Floodwaters in Pakistan are beginning to recede in parts of the south, as the country struggles to provide desperately needed aid to millions across the country.
On Monday, thousands of people began returning to their homes in the historic city of Thatta in Sindh province. Many had been staying at a vast Muslim graveyard on a hill just outside the city.
Most of Thatta's 300,000 residents fled after floodwaters inundated the nearby town of Sujawal and began pushing toward the city. During the weekend, emergency teams worked quickly to rebuild levees which had been breached several times as water levels rose.
Now that the water is receding, disaster management officials in Sindh say the threat of further flooding should continue to diminish in coming days.
However, authorities are struggling with the huge job of delivering desperately needed food, clean water and other aid to millions of Pakistanis.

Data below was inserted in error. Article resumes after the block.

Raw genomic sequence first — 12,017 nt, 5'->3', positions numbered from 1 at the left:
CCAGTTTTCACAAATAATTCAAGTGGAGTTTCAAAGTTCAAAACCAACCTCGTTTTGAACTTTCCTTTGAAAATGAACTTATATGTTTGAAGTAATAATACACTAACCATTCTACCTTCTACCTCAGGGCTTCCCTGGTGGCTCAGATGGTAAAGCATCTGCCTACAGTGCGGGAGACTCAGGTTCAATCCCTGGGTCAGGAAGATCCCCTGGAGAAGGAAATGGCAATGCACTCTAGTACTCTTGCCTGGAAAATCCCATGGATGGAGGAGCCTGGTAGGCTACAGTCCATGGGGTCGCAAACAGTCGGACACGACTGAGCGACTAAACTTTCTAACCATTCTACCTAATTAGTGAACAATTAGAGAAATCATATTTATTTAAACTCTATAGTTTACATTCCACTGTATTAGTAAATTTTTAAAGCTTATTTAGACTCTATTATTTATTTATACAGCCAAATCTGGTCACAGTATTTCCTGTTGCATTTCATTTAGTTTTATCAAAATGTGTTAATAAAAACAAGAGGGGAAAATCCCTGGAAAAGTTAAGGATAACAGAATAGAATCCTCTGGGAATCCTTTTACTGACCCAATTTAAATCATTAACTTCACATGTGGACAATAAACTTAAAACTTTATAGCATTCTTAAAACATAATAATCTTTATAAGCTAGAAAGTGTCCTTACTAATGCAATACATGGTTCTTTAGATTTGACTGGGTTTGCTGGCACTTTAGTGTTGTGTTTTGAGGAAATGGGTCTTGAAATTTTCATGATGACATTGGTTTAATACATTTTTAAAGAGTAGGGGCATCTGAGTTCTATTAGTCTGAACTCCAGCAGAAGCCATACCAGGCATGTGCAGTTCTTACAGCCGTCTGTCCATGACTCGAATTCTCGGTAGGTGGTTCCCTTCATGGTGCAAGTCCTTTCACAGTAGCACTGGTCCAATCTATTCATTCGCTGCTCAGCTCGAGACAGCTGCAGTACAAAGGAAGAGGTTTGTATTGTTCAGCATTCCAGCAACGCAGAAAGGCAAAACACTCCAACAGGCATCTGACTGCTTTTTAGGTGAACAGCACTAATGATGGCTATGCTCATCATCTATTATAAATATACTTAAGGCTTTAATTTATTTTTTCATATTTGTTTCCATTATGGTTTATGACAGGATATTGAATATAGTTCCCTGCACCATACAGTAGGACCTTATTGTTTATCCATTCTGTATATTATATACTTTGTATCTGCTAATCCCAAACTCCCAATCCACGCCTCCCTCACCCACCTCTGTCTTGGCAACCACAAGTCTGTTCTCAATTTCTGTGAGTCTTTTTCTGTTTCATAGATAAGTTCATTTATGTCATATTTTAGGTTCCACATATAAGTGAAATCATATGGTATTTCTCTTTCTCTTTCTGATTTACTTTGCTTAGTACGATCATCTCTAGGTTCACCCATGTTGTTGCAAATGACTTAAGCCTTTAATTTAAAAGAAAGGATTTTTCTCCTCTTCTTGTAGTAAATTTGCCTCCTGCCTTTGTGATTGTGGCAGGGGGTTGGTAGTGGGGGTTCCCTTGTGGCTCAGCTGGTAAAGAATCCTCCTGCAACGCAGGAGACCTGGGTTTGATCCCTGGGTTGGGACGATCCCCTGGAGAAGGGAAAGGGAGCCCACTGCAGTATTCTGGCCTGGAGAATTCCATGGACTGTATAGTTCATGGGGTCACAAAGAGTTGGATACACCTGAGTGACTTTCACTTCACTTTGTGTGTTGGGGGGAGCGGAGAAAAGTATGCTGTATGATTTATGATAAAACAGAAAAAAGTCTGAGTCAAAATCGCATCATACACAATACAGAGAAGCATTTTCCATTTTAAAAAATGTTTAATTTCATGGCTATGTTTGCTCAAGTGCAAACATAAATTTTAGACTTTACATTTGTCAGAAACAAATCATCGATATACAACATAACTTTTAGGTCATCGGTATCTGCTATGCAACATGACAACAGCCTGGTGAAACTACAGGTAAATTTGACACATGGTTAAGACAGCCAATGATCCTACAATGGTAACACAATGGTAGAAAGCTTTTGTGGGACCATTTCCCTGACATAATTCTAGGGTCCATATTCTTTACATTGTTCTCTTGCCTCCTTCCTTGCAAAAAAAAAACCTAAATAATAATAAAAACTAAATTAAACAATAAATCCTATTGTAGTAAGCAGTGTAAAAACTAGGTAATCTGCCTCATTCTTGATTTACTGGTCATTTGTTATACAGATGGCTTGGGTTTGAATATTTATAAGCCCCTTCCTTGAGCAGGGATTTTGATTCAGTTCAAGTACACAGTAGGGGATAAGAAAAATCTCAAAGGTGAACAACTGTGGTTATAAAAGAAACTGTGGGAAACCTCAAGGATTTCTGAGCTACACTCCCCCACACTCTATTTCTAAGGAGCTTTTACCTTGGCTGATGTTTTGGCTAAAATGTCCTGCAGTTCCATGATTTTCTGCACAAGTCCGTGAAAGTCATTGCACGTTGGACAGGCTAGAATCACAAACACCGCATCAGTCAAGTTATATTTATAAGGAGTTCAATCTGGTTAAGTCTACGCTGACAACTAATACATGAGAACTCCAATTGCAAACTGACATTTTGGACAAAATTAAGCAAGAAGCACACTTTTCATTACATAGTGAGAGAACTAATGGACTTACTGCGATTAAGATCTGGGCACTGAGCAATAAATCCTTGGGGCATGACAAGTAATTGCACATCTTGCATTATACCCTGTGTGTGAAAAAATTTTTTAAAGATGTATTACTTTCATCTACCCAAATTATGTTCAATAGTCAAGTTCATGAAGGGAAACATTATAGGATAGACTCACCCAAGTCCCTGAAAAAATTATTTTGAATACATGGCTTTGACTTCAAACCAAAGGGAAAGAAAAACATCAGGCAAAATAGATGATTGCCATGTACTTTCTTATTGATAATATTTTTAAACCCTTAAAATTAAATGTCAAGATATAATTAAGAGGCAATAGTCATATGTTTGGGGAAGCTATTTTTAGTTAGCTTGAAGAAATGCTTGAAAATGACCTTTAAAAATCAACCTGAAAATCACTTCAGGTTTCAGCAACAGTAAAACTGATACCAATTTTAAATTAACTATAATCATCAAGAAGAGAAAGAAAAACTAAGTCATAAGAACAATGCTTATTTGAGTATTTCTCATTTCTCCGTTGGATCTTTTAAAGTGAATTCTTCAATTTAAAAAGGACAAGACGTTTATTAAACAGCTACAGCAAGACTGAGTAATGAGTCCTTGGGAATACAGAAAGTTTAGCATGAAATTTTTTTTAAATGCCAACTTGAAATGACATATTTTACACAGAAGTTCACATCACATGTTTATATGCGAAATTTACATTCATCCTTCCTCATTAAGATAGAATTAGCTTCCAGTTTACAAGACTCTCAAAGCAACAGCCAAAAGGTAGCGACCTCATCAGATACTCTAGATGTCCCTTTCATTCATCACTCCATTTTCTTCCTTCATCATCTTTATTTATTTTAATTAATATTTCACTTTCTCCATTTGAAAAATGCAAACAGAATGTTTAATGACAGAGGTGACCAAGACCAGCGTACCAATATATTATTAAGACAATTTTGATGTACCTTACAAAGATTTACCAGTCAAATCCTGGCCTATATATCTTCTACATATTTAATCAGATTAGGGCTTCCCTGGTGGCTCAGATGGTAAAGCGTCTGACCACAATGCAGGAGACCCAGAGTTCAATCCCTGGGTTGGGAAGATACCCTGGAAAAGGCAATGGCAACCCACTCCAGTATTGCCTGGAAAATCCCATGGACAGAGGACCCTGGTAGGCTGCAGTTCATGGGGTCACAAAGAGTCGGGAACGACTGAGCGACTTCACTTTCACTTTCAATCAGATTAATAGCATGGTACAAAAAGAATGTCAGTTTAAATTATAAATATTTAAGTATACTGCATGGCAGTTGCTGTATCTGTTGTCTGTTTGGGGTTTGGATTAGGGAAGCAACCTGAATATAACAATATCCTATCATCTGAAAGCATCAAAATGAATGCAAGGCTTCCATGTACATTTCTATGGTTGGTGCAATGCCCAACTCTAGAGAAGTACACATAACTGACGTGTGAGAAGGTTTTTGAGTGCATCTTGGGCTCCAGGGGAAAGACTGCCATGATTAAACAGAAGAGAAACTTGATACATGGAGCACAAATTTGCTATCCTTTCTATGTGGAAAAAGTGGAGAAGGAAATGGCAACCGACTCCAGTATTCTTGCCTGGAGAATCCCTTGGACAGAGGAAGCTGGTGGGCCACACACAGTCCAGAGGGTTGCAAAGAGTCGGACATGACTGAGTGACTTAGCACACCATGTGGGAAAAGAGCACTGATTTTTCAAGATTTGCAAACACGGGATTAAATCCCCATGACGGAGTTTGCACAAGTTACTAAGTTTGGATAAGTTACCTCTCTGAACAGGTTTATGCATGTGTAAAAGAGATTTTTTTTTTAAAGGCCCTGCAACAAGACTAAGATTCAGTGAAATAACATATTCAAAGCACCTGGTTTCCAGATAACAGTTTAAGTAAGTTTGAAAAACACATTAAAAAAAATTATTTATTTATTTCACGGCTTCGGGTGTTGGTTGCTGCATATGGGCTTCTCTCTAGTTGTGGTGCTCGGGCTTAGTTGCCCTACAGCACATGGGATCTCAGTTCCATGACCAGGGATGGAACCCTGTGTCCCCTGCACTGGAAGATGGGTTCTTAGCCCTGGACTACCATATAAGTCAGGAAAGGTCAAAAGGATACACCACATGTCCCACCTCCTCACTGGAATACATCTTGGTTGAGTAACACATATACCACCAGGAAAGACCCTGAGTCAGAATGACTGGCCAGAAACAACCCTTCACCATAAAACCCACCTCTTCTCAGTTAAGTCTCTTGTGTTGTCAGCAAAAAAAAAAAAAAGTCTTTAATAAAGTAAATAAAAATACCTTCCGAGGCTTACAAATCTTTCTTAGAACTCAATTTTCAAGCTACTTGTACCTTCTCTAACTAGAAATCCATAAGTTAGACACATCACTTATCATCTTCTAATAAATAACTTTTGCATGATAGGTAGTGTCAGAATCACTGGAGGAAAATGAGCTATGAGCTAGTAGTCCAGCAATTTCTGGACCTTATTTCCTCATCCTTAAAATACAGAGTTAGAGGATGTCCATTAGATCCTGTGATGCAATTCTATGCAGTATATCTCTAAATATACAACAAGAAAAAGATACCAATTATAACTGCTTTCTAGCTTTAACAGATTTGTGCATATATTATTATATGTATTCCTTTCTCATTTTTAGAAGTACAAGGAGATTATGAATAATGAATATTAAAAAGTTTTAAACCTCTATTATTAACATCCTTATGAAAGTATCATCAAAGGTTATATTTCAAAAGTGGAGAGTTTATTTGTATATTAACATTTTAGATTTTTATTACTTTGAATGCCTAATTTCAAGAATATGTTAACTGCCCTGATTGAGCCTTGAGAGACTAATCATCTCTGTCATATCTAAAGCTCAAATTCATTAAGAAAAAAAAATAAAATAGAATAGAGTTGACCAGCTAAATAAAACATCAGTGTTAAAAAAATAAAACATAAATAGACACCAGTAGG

They are fighting the threat of dehydration, malnutrition and widespread disease, especially water-borne diseases that mostly affect children and those who are already weak.
In an editorial in Sunday's Boston Globe newspaper, U.S. Senator John Kerry, who heads the Senate Foreign Relations Committee, said the world is not keeping up with the challenges that flood-ravaged Pakistan is facing.
Pakistani leaders have appealed for more international assistance to help the country provide humanitarian aid and rebuild its devastated infrastructure.
The director of the U.N. World Food Program will travel to Pakistan on Tuesday to evaluate the needs of those affected by the floods. In a statement Monday, WFP said more helicopters are needed to airlift aid to an estimated 800,000 people who have been cut off by the floodwaters and are accessible only by air.
The United Nations says the month-long disaster has left about eight million people dependent on aid for their survival. The flooding killed at least 1,600 people and has affected up to 20 million.